Working in management in the rail industry often involves sticking your head above the parapet to have things thrown at it. Soon after this photograph was taken, Owen was accosted by a passenger who wanted to know how he was supposed to get to Alton, as his train had just been cancelled.
Owen claims he always looks into the detail of stories he hears, but confesses it would be nice if occasionally his job wasn't such a goldfish bowl.
'If Heinz makes a bad batch of beans, it can throw them into a skip,' he says. 'We don't have that luxury. From time to time I think it would be so much easier if we could hide our mistakes'.
There is no chance of that. As Owen observes, SWT's area is home to several national newspaper editors and to Richard Bowker, chairman of rail regulator the Strategic Rail Authority.
Stagecoach-owned SWT has suffered grim bouts of publicity. Its darkest hour was in 1997 when, in making 70 drivers redundant, it had to cancel 2000 trains, eliciting a £1.8m fine from the government. But with half its rolling stock currently being replaced by the shiny new Destino trains and the other half being refurbished, Owen has some good news to tell and is keen to cut through what he sees as excessive cynicism from people who aren't SWT regulars.
Press ads give details of the facilities on the new trains (including the return of guards, extra legroom and space for bikes), and TV and cinema executions centre on a female guard waking a passenger to remind him to get off.
The broadcast work in particular reflects Owen's desire to reconnect travellers with some of the 'emotional' values of train travel. 'There are always criticisms,' he admits. 'But most people admit to enjoying letting someone else take care of their journey.'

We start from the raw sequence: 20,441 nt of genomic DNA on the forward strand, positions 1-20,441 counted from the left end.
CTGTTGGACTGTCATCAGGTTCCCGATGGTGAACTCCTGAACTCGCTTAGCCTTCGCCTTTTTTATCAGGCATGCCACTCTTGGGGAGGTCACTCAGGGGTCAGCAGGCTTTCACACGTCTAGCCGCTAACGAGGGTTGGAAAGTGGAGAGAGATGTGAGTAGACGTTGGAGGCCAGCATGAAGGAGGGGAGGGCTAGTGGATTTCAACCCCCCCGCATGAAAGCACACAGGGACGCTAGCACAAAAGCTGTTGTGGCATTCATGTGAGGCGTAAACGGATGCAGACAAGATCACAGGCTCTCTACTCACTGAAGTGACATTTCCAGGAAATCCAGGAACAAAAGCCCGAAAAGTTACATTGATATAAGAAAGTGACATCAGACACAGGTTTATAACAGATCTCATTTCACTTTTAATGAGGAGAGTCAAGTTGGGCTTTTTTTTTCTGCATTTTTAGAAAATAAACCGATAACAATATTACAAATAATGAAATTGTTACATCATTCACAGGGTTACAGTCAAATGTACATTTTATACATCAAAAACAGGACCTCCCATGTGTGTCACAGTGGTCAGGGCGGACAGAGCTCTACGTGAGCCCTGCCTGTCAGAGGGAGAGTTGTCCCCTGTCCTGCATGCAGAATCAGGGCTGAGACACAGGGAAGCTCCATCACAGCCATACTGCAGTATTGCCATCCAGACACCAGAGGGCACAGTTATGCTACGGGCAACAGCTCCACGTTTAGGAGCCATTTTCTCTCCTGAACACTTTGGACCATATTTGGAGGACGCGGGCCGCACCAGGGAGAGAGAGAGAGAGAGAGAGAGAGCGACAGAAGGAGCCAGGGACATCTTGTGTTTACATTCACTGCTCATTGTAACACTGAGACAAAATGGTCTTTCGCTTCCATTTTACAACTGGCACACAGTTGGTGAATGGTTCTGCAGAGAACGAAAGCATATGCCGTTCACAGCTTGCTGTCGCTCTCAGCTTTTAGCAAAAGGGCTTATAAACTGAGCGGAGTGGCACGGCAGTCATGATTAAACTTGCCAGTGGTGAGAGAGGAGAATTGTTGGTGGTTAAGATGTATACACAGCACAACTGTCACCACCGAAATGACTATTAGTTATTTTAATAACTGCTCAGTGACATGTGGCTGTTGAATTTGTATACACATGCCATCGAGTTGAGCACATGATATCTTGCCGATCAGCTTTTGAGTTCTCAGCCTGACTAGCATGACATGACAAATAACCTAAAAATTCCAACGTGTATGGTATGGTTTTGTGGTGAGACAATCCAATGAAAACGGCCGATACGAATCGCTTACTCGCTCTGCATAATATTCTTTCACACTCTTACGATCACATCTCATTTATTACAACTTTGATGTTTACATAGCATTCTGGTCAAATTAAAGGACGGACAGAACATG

Owen used this insight when he was head of advertising for InterCity.
He commissioned the seminal 'Relax' ads credited with putting some of the romance back into train travel.
Of course, standing up in a crowded train in rush hour is hardly relaxing, and Owen is realistic about the element of 'distress purchase' that is commuting, pointing out that some passengers probably resent having to pay for travelling to work.
Although SWT feeds people into London from Surrey, Berkshire, Dorset and Wiltshire, commuting accounts for only 60% of journeys. Much of Owen's work concerns maximising the number of journeys taken during the day.
To this end, he spends a lot of time tying up joint promotions with such attractions as Chessington World of Adventures, Windsor Castle and Stonehenge.
But the most crucial job for Owen's department is producing timetables: a team of six works on this full-time.
A calm, measured character, 55-year-old Owen clearly knows how he wants things done. He left InterCity as privatisation took place because he 'didn't see the sense in the direction it was taking'. He later left his top marketer role with a watch- and clock-making company after a serious disagreement with the owner about marketing strategy. 'He didn't know much about marketing anyway,' observes Owen. 'The company stopped trading soon after I left.'
Owen does come across as a little arrogant. Nevertheless, his account director at ad agency Burkitt DDB, Katrina Brady, says Owen will change his mind 'so long as you have a good argument'. For example, media agency PHD was able to persuade him that including cinema in the mix would prove effective, even though it wouldn't have been done in his old InterCity days.
Owen admits railway marketing has changed since his pre-privatisation stint, but he is glad to be back. Brady, who has worked with him for six years, adds that his passion for, and knowledge of, the railways are keen.
'He's like a train spotter without the anorak,' she says.
1979-1994: Various roles, rising to head of InterCity advertising,
1995-1996: Advertising manager, Manweb
1996-1998: Freelance consultant
1998-2001: Marketing manager, Age Concern Enterprises
2002-present: Head of marketing, South West Trains